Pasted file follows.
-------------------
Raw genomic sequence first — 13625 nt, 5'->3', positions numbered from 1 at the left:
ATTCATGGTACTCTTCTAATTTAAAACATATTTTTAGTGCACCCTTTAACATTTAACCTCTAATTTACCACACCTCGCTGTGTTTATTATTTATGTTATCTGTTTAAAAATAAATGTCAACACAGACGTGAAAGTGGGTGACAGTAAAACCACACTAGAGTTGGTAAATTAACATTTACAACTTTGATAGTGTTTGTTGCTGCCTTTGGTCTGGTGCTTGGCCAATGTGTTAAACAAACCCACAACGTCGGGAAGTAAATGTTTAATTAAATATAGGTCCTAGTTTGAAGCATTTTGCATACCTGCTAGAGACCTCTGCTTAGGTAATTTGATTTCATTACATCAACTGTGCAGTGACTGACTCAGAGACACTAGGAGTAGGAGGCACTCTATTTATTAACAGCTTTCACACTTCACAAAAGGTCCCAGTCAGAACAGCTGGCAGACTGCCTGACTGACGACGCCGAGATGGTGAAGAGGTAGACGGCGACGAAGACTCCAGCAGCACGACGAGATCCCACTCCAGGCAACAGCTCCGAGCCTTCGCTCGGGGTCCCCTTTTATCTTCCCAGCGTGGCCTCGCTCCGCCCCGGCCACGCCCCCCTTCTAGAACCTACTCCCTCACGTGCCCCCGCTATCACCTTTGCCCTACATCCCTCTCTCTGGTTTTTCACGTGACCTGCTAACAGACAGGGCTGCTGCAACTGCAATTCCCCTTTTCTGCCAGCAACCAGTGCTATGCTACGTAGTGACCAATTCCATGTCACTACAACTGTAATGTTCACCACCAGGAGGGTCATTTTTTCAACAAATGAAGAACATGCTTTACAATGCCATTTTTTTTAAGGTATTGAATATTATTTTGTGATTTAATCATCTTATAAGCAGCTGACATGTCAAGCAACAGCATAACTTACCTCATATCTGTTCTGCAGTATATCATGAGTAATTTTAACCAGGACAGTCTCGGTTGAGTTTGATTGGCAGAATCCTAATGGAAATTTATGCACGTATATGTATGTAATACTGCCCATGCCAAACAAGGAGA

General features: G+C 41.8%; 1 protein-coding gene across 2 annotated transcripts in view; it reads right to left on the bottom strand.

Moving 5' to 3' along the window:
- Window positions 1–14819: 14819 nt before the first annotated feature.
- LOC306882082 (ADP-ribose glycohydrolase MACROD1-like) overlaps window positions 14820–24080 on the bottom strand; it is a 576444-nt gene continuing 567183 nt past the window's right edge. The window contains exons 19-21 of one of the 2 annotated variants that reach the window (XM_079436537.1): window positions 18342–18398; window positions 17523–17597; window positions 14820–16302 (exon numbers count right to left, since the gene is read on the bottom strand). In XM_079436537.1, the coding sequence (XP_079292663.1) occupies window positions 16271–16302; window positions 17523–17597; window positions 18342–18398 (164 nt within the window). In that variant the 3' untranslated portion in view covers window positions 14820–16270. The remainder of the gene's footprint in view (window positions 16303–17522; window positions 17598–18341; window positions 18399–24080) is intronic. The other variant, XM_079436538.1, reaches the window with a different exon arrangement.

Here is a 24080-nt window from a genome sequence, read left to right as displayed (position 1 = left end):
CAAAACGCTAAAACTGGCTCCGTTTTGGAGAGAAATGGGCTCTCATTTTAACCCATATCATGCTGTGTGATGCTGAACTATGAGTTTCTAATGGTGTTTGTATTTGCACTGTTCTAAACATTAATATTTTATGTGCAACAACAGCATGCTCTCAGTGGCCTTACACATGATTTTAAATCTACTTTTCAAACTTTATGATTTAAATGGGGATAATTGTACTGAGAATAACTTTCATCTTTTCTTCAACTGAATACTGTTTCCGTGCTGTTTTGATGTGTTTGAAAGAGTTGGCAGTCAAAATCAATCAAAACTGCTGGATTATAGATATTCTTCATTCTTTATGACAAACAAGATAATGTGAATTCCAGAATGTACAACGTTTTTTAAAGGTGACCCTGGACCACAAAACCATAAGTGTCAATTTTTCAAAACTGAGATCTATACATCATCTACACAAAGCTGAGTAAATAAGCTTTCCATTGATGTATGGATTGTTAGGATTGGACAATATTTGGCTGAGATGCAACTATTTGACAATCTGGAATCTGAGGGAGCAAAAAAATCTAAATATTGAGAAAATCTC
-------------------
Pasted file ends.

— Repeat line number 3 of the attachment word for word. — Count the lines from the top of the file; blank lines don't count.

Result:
General features: G+C 41.8%; 1 protein-coding gene across 2 annotated transcripts in view; it reads right to left on the bottom strand.